Tuesday, 14 May 2013

In the markets... by Francesca (Level 3 with Jonny)

In the markets…

Markets are the mirror of the society, of the different social groups, even if they all have common characteristics and the same purposes. Each market reflects the economy and the needs of the people, as well as the life of the quarter where it is situated.

The markets of my town, Palermo, are characterized by the shouts of the sellers and by the liveliness of the crowd.

Generally, the liveliness of the people is present in all the markets; but, in particular in the cities of the South of Italy, the sellers shout the name of their own typical products to attract the hurried buyers. In other cities of Italy there are markets more silent than those in Palermo. There, the sellers turn to other techniques, if it is necessary, to enchant the customers.

I am that kind of person who lets herself be easily enchanted, in spite of the advice of my husband not to buy things.

I will write about some fascinating markets, overflowing with people, vitality, energy.  The elegant Verona, the refined Mantua or Sanremo, the tidy Turin, the beautiful, sad Venice, the commercial Milan, the wonderful, inviting, friendly, chaotic Rome, the contradictory Palermo are cities that give hospitality to many fantastic flower markets. Those markets receive an exceptional number of visitors enchanted by exotic flowers, by scents, by colours. 
Tuscany, one of the regions where I have been to often since my daughter started University in Florence, shows its typical goods with pride: agricultural products, handmade articles, foodstuffs, old furniture, old books. Visiting those markets is an interesting way to know places and people.
Just last Friday, my husband and I took our grandchild to a show of period toys for collection in Florence.

The Christmas markets have a charming atmosphere filled with shining lights, festoons, trees, floodlit windows. Fantastic Christmas markets are in Bolzano, Munich, Vienna, Berlin. I think other great Christmas markets are in North Europe!

I visited the market of Portobello Road about 25 years ago. We bought some old, refined ivory and silver objects (at that time ivory was saleable - today I shouldn’t buy it!), some small fine pictures. There, my children and I lost my husband in the crowd… He… guilty… went in a shop without advising… (It happened other times… in Athens, in Moscow…; always for the same reason: his collection of old cameras…) I… angry!!!  I think I can compare Portobello market with the flea markets of Paris. All very expensive! Interesting and fantastic!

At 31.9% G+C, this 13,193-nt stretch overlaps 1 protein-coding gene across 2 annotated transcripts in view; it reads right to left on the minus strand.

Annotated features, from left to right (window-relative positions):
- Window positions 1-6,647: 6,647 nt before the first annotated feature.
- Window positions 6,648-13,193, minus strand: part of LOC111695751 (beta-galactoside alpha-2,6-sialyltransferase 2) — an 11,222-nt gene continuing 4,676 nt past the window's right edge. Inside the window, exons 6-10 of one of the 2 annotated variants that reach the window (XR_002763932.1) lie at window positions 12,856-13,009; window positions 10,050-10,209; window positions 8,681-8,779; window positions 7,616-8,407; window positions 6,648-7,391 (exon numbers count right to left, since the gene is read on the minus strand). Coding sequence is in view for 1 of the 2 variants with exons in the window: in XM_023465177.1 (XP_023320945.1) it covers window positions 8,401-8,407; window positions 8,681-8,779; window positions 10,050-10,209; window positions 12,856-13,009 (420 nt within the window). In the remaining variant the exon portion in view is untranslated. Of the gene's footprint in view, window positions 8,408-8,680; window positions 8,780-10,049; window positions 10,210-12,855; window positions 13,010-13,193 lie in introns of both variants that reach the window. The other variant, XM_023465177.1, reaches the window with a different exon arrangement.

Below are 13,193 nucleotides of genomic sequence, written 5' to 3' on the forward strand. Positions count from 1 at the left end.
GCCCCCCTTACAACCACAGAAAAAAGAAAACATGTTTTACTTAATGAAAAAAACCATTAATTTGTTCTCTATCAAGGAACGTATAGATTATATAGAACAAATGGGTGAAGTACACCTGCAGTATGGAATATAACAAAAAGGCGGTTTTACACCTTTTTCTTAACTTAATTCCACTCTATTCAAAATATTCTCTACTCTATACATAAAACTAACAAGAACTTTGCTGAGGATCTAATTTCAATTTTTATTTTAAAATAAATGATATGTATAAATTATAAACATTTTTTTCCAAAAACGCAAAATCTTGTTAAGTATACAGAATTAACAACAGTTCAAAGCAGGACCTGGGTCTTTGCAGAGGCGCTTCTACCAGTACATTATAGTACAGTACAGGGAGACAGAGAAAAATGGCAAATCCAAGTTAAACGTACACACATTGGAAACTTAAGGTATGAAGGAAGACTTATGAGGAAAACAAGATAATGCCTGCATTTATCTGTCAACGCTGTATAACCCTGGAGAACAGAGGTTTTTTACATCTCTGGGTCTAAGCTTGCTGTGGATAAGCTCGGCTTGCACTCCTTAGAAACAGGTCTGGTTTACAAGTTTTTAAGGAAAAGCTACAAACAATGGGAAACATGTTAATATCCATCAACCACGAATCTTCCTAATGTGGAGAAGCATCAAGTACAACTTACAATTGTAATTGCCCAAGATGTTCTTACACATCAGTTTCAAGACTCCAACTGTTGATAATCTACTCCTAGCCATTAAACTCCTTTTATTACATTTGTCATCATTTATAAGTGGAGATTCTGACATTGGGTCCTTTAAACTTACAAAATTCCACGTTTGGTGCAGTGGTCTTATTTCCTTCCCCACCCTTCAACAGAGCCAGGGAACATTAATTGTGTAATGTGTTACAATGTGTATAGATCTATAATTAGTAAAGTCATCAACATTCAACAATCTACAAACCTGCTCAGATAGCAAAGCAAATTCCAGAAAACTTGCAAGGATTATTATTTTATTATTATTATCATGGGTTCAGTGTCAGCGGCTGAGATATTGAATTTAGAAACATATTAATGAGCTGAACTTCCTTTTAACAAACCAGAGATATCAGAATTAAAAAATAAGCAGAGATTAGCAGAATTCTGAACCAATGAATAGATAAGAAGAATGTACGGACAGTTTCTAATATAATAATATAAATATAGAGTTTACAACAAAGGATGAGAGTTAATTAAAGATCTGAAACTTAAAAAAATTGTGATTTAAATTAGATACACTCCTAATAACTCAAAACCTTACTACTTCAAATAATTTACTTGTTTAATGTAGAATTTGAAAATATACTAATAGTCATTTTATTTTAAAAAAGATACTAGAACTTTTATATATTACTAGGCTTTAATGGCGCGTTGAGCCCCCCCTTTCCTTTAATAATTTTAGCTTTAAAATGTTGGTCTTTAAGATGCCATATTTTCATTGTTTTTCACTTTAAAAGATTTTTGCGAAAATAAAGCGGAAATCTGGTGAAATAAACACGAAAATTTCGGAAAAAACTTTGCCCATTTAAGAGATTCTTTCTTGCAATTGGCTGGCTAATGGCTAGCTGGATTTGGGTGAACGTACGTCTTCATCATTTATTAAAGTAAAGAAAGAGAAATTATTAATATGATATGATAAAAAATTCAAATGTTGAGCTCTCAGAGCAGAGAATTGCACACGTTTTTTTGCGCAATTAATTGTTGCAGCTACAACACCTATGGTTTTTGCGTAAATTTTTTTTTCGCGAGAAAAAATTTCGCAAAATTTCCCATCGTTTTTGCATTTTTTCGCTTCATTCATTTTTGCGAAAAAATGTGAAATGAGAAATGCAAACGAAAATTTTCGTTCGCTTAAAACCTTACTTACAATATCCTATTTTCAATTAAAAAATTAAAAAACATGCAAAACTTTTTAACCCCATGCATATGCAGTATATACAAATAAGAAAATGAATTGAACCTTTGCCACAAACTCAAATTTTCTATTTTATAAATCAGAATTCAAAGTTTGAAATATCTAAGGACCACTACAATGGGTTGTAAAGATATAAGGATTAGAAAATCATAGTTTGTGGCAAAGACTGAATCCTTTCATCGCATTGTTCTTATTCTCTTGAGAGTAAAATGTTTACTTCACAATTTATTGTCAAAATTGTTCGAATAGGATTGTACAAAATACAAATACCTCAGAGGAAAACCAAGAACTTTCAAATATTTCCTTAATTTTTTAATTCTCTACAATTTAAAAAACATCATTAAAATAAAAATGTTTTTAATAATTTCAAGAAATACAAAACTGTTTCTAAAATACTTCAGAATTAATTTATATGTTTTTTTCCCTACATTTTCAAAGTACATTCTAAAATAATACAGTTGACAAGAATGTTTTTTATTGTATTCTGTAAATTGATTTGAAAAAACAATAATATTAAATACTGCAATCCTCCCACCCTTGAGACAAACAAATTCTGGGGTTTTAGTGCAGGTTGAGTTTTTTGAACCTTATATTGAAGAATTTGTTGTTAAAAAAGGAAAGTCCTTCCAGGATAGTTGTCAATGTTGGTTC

The markets of the Mediterranean countries are untidier, sometimes dirtier than the markets of the countries in the North of Europe. It is right; all the people, all the sellers of the North smile, invite the buyers with great kindness, but they seem very detached, very distant! Maybe it is an attitude! It is perhaps my opinion! Maybe not correct!

The bazaar Khan el-Khalili, in Cairo, smells of life, the right life!  It is a strong, stirring sensation to get in and to go round the narrow streets, where the scents, the noises, the colours of thousands of shops take in the tourist and lead him into a labyrinth from which it is impossible go away, if the visitor doesn’t have any references.  When we went to Khan el-Khalili, our reference was a very high minaret and with it the prayers of the muezzin, recited aloud.

Bowls filled up, sacks inflated, wicker baskets overflowing with spices invite us to buy.  Cinnamon, black pepper, ginger, cardamom, chilli, curry, saffron, coriander and cumin compose a mosaic of aromatic herbs and colours. Then, the different fragrances of tea, the famous “karkade”, the thirst-quenching infusion of hibiscus flowers…

I remember the winning looks, the fascinating smiles of the Egyptian sellers, ready to attract the attention of the people. It was very difficult to stand up to!

I found the same atmosphere, the identical warmth in Lisbon, Madrid, Seville, Cordoba, Athens, Sarayevo, Mostar….

Markets, their life, the lively discussions, the obstinate bargaining, the waiting, the renunciations, the second thoughts make men equal. There aren’t differences among social classes, ethnic groups or races.

I learnt that!

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